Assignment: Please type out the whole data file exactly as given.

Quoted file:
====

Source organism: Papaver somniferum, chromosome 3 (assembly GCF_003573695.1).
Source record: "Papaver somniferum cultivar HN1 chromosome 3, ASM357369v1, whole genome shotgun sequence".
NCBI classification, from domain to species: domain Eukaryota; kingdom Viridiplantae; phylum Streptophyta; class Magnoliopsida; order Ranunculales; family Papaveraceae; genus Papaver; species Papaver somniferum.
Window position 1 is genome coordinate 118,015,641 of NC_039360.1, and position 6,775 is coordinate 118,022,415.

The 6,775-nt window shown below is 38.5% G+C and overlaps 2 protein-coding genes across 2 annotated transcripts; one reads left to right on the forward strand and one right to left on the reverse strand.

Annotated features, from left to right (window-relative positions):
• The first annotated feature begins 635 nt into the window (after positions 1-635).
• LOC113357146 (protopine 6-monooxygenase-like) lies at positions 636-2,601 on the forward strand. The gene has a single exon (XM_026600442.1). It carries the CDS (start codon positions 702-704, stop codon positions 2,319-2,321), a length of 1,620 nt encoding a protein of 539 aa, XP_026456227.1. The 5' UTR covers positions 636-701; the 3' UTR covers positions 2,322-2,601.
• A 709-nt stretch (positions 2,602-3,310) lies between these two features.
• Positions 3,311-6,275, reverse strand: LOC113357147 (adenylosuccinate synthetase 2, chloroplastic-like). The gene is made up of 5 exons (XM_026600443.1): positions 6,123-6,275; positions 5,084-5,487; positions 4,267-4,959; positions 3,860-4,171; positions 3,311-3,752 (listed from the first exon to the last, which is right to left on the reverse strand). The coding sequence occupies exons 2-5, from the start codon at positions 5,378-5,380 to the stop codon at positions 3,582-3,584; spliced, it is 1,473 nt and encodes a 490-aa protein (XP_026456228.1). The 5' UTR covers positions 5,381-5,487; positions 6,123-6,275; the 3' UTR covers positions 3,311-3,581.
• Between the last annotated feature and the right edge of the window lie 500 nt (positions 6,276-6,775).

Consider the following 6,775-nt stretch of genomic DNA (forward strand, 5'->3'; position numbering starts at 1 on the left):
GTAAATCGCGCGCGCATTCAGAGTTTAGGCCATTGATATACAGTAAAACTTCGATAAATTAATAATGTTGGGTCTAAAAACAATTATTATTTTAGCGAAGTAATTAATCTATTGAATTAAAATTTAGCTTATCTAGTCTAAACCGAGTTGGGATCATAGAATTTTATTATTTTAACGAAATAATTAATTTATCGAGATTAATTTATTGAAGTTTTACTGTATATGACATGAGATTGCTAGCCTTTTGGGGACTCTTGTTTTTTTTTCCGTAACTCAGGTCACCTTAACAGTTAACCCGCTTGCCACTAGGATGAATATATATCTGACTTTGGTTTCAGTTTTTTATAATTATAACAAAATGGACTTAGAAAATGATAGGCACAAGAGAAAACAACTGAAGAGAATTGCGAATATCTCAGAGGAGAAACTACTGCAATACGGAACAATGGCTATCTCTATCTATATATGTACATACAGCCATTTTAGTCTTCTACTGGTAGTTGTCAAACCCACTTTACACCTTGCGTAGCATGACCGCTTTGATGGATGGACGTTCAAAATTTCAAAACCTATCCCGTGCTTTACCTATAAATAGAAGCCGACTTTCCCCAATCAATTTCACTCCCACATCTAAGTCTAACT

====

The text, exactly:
Source organism: Papaver somniferum, chromosome 3 (assembly GCF_003573695.1).
Source record: "Papaver somniferum cultivar HN1 chromosome 3, ASM357369v1, whole genome shotgun sequence".
NCBI classification, from domain to species: domain Eukaryota; kingdom Viridiplantae; phylum Streptophyta; class Magnoliopsida; order Ranunculales; family Papaveraceae; genus Papaver; species Papaver somniferum.
Window position 1 is genome coordinate 118,015,641 of NC_039360.1, and position 6,775 is coordinate 118,022,415.

The 6,775-nt window shown below is 38.5% G+C and overlaps 2 protein-coding genes across 2 annotated transcripts; one reads left to right on the forward strand and one right to left on the reverse strand.

Annotated features, from left to right (window-relative positions):
• The first annotated feature begins 635 nt into the window (after positions 1-635).
• LOC113357146 (protopine 6-monooxygenase-like) lies at positions 636-2,601 on the forward strand. The gene has a single exon (XM_026600442.1). It carries the CDS (start codon positions 702-704, stop codon positions 2,319-2,321), a length of 1,620 nt encoding a protein of 539 aa, XP_026456227.1. The 5' UTR covers positions 636-701; the 3' UTR covers positions 2,322-2,601.
• A 709-nt stretch (positions 2,602-3,310) lies between these two features.
• Positions 3,311-6,275, reverse strand: LOC113357147 (adenylosuccinate synthetase 2, chloroplastic-like). The gene is made up of 5 exons (XM_026600443.1): positions 6,123-6,275; positions 5,084-5,487; positions 4,267-4,959; positions 3,860-4,171; positions 3,311-3,752 (listed from the first exon to the last, which is right to left on the reverse strand). The coding sequence occupies exons 2-5, from the start codon at positions 5,378-5,380 to the stop codon at positions 3,582-3,584; spliced, it is 1,473 nt and encodes a 490-aa protein (XP_026456228.1). The 5' UTR covers positions 5,381-5,487; positions 6,123-6,275; the 3' UTR covers positions 3,311-3,581.
• Between the last annotated feature and the right edge of the window lie 500 nt (positions 6,276-6,775).

Consider the following 6,775-nt stretch of genomic DNA (forward strand, 5'->3'; position numbering starts at 1 on the left):
GTAAATCGCGCGCGCATTCAGAGTTTAGGCCATTGATATACAGTAAAACTTCGATAAATTAATAATGTTGGGTCTAAAAACAATTATTATTTTAGCGAAGTAATTAATCTATTGAATTAAAATTTAGCTTATCTAGTCTAAACCGAGTTGGGATCATAGAATTTTATTATTTTAACGAAATAATTAATTTATCGAGATTAATTTATTGAAGTTTTACTGTATATGACATGAGATTGCTAGCCTTTTGGGGACTCTTGTTTTTTTTTCCGTAACTCAGGTCACCTTAACAGTTAACCCGCTTGCCACTAGGATGAATATATATCTGACTTTGGTTTCAGTTTTTTATAATTATAACAAAATGGACTTAGAAAATGATAGGCACAAGAGAAAACAACTGAAGAGAATTGCGAATATCTCAGAGGAGAAACTACTGCAATACGGAACAATGGCTATCTCTATCTATATATGTACATACAGCCATTTTAGTCTTCTACTGGTAGTTGTCAAACCCACTTTACACCTTGCGTAGCATGACCGCTTTGATGGATGGACGTTCAAAATTTCAAAACCTATCCCGTGCTTTACCTATAAATAGAAGCCGACTTTCCCCAATCAATTTCACTCCCACATCTAAGTCTAACT